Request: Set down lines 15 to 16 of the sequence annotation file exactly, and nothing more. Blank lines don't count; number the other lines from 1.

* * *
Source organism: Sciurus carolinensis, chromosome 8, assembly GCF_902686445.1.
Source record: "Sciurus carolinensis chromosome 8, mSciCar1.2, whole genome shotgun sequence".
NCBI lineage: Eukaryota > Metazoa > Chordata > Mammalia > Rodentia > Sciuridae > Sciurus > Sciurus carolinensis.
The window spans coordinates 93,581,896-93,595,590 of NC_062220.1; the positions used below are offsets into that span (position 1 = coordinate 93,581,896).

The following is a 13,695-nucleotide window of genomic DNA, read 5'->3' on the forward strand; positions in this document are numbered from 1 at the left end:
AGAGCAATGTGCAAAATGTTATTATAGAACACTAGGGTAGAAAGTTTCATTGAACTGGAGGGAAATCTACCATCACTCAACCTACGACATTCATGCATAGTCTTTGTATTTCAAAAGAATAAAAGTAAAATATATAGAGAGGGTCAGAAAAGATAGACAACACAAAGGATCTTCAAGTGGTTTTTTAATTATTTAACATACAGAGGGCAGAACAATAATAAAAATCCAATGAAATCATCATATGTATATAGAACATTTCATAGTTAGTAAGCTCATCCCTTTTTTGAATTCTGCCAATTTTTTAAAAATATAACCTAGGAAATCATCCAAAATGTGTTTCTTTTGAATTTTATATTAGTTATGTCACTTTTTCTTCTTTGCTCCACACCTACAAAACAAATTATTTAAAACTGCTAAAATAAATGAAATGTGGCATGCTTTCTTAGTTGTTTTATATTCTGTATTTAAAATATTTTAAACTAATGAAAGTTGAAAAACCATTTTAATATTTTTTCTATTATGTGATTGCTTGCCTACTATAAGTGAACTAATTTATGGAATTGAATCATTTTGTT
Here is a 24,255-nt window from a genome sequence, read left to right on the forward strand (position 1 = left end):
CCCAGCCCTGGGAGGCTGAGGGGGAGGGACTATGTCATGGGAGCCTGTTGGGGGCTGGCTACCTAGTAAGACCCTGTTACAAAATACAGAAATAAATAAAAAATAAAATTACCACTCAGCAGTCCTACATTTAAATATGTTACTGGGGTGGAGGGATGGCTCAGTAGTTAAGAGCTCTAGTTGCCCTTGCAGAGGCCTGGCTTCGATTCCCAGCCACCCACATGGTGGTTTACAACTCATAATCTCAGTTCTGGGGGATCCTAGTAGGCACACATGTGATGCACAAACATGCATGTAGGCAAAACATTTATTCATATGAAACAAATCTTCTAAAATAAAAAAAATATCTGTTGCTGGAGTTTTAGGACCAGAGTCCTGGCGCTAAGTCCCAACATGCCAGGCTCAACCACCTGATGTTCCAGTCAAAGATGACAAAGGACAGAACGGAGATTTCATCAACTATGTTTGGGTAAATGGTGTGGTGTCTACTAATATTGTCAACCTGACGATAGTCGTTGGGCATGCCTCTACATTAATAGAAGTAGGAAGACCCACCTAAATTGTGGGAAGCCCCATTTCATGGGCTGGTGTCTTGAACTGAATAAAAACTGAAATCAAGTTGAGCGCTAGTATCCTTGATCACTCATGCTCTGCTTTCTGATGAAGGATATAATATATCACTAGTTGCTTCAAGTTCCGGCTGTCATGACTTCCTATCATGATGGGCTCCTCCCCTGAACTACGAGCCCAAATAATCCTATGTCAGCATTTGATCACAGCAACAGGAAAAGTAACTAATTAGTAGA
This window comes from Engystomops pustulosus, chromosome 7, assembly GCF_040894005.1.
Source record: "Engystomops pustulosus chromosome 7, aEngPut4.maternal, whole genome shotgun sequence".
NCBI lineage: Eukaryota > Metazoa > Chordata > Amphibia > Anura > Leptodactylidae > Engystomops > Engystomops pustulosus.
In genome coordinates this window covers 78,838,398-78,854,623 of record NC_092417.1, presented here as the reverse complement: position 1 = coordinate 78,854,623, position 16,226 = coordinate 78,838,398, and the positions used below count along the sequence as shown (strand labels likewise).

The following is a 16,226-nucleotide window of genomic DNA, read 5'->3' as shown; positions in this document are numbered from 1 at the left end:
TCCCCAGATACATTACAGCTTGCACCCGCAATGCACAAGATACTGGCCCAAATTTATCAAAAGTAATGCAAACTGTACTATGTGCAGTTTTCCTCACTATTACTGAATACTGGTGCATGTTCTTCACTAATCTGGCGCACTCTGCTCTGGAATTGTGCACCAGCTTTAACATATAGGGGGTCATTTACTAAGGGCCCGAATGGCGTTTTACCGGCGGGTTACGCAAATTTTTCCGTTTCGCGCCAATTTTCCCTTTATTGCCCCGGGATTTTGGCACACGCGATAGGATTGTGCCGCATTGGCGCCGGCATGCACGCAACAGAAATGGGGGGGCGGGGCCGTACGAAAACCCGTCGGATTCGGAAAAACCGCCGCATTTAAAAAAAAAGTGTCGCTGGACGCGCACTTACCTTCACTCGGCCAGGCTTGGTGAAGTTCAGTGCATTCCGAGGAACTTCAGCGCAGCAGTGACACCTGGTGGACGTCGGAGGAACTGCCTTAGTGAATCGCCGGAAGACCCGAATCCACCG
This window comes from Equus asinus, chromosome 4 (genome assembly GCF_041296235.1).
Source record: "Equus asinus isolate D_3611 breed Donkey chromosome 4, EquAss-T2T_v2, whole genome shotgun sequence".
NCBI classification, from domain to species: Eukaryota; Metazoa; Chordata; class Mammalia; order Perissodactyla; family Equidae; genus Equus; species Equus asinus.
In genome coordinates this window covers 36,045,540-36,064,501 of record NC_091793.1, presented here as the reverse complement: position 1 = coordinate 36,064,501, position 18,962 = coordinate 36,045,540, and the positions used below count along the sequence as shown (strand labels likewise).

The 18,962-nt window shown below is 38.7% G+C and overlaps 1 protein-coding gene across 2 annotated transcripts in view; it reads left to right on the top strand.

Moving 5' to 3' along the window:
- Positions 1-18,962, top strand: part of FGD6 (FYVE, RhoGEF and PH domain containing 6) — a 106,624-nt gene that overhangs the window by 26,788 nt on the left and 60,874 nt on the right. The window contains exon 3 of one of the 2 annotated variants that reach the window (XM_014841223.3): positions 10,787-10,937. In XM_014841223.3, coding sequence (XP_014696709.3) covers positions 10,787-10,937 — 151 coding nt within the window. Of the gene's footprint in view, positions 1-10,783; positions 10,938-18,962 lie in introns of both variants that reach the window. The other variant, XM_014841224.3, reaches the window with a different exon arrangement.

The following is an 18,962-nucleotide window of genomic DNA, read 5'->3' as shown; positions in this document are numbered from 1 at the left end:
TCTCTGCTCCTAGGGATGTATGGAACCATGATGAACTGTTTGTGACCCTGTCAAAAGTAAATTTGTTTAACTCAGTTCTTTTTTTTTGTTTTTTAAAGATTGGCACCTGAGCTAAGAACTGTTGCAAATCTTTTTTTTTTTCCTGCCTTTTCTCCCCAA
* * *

This window comes from Equus asinus, chromosome 4 (genome assembly GCF_041296235.1).
Source record: "Equus asinus isolate D_3611 breed Donkey chromosome 4, EquAss-T2T_v2, whole genome shotgun sequence".